It was my turn to stand up, and yes, I was gracious in my victory. To be fair to Mr Redden, that was a one-off; he was a good teacher and kept us together and motivated for a fine school year. But his antics on day one help me illustrate the point that Johnson was making.

My parents were very liberal in their approach to children reading at home; every week, we had a man come to the house, a travelling one-man library service for books and magazines. And comics. Lots of comics. In fact our name for the guy was Comic Wallah.



This travelling Comic Wallah was a wonderful invention for us. His name was Mullick, I think his children still run the shop on Free School Street. He was still alive and at the shop when I last went there in the late 1990s. He’d come home every week, with books (ranging from Agatha Christie through Erle Stanley Gardner and Max Brand to even Mills and Boon) and magazines (from Time and Newsweek and Life and The Saturday Evening Post through to Woman and Home and Women’s Weekly and even “glamour” mags. And comics (mainly American, but covering all the genres).

You have to imagine all this coming into a house that had a lot of books already, and quite a few magazines on subscription. And newspapers galore. [In fact, ever since I was 12, we used to have TWO copies of the Statesman delivered home, along with the Amrita Bazar Patrika and the Hindustan Standard; why TWO copies of the Statesman? So that my dad would have a pristine copy of the Times crossword awaiting him, while the other copy was first-come-first-served competed for by me, my brother Anant, cousin Jayashree and aunt Vijju).

So we were brought up to read anything first, just to establish our love of reading. We were left to our own devices to figure out what was good and what was bad, with little hints thrown our way. What kind of hints? Collaborative filters. I watched what my dad read, and followed suit. What my older cousins read. What their friends read. So I moved from Perry Mason to Pynchon, from Max Brand to Mailer, from Christie to Chaucer. My way. I read what my elders read.

And what they recommended. We didn’t have reviews. We didn’t get sold to via advertisements. We didn’t have television. While we did have commercial radio, there were no related ads there either.
Over time, we learnt what we should read and what we shouldn’t.


More important than anything else, we learnt to love reading. We’d read aloud to each other; it was normal for me to walk into a room and hear someone quietly guffawing, if guffaws could be quiet. it was normal for us to “fight” to be next in line to read a book; sometimes this involved bartering favours, sometimes it could even get mildly physical.

That love of reading has stayed with me. With my siblings. With my cousins. And, from what I can see, it has found its way into the next generation. Not by force but by example.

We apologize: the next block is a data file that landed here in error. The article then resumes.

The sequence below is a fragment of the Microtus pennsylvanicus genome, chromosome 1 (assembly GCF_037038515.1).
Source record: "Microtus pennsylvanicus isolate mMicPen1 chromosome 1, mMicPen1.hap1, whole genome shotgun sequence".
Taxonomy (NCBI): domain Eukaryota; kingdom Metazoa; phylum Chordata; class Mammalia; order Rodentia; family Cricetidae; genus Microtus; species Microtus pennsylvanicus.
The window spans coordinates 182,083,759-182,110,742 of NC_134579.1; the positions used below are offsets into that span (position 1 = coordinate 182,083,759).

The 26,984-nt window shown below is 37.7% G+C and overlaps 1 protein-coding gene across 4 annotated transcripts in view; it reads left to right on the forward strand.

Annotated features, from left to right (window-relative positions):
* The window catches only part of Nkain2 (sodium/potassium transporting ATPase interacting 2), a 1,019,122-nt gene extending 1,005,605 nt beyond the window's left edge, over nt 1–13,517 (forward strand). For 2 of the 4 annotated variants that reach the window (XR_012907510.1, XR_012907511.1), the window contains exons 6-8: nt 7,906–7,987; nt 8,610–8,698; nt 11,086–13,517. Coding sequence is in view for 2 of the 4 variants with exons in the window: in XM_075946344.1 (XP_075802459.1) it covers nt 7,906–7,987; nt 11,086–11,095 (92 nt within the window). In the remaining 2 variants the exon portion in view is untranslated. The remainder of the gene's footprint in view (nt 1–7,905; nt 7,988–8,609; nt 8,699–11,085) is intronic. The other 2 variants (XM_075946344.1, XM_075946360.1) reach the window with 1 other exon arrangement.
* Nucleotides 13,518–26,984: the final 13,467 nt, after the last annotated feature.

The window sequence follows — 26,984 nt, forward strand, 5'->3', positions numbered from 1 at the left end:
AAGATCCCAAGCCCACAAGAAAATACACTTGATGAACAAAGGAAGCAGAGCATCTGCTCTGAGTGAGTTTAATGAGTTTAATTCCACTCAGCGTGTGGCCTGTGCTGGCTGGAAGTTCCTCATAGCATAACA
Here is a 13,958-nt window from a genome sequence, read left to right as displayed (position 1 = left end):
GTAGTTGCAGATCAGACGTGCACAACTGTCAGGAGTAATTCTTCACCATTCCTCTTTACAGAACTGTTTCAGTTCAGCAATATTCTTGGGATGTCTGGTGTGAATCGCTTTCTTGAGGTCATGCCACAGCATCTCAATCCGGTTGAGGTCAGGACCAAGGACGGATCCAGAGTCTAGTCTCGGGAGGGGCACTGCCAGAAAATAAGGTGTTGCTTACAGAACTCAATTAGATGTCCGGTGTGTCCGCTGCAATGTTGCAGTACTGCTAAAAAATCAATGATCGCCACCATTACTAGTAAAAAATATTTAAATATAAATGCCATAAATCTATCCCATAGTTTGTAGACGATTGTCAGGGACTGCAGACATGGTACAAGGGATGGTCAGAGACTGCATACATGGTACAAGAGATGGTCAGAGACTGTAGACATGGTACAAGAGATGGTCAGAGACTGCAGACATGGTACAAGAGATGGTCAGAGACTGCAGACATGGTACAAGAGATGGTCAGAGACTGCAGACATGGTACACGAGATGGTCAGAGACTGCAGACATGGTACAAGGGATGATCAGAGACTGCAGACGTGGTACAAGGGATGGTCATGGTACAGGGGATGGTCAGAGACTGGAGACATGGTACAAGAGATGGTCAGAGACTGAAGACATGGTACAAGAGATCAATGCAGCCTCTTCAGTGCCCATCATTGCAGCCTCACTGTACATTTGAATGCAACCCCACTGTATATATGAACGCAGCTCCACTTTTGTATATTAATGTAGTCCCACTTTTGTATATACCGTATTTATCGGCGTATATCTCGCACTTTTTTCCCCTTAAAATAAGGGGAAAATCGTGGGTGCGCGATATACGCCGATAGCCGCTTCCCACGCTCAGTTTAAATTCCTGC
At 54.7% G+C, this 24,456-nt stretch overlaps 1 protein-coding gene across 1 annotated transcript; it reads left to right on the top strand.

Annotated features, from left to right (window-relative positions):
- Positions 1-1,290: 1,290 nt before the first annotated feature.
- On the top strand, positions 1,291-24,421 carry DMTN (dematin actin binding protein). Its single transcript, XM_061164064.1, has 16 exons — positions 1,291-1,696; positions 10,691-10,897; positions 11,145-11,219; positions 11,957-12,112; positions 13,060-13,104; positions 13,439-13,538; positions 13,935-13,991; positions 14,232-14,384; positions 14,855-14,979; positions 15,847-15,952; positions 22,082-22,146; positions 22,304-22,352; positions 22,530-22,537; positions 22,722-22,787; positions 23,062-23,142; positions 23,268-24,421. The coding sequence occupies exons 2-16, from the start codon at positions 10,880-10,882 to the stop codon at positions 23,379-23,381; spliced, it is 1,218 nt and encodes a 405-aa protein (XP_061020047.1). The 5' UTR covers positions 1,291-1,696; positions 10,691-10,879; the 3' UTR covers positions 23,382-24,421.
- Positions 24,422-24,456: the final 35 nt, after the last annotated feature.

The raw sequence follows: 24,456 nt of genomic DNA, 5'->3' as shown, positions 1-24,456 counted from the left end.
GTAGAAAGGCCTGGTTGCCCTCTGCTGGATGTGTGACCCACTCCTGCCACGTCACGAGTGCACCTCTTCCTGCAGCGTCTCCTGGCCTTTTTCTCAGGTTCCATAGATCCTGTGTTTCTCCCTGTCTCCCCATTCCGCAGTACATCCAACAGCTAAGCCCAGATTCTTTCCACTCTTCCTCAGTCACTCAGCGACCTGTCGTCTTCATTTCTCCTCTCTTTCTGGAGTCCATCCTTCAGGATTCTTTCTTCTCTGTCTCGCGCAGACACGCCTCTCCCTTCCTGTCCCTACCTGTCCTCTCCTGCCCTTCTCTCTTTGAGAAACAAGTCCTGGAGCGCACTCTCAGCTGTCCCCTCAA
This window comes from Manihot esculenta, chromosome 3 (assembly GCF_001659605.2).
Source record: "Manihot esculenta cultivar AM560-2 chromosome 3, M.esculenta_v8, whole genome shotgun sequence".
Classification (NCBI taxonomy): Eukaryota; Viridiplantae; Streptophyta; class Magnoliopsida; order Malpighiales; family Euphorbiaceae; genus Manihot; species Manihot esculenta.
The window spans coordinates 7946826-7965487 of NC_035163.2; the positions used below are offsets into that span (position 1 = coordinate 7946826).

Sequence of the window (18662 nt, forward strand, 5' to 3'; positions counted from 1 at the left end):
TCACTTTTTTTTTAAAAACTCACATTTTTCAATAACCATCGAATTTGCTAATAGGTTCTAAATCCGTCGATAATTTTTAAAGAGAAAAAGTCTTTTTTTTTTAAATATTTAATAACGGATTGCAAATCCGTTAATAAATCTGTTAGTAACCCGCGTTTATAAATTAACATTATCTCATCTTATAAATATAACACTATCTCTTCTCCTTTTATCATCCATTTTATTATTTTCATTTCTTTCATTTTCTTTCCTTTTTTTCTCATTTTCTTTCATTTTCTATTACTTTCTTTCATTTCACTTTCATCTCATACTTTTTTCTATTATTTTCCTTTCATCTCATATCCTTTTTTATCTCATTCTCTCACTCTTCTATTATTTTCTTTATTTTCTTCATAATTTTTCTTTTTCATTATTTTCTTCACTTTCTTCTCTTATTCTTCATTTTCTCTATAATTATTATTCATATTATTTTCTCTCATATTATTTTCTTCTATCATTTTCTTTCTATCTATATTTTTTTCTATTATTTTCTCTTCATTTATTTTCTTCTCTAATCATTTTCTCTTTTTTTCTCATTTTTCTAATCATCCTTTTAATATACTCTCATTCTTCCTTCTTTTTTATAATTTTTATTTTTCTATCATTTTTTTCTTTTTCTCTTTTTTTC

We just loved reading. I remember when I saw a children’s film called Short Circuit sometime in the 1980s, where a robot called “Number 5” turned out to be alive. Now this robot went around everywhere muttering “give me input, give me input”. That’s how it was at home. And we so enjoyed it.


Today, things have changed. Apparently people don’t read as much as they used to. But maybe they do, if we count all the ways people can read today. So let your children read online if that’s what attracts them, let them read comics online, news online, whatever. Just as long as they learn to enjoy reading.

While they learn to enjoy reading, teach them how to read. What not to read. How to spot poor writing. How to spot pornography. How to spot perversion. How to spot brainwashing. How to avoid all of them.

It used to be said “It is better to teach a man to fish rather than to give him fish”.

I think there is a parallel in reading, particularly in reading online. Teach your children how to filter, don’t just impose filters on them.

And all the time, help them learn to enjoy reading.

Eye of the beholder

Take a look at this photo stream. 6EMEIA is a collection of young artists in Sao Paulo, and they’ve been converting mundane objects like storm drains and paving stones into works of art.

Maybe it’s the Calcutta in me, but I love stories such as the one above, where creativity blossoms forth in the midst of adversity, and then manages to thrive despite everything.

Before you ask. This was not a random find…. once every couple of weeks or so I visit The Daily F’log, something I’d come across via StumbleUpon. My thanks to both.

Why do I keep doing this, referring to the process I went through to find something? Because I think it’s important. I find tools like Blog Friends, a Facebook application (albeit not developed by Facebook), truly useful. As we learn more about learning and about teaching, we are going to find ourselves increasingly looking at the “audit trails” of how people learn. As more and more information becomes digital, our capacity to do this increases almost exponentially.

Which reminds me. It will not be long before I write Part 9 of my Facebook and the Enterprise series, looking at the importance of ecosystems. I will be looking more closely at apps like Blog Friends within that post. Then, as signalled earlier, I will close off the series with a post on Privacy; if there is enough interest, I may then write a brief “compendium” post summarising the whole series. Let me know if you’re interested.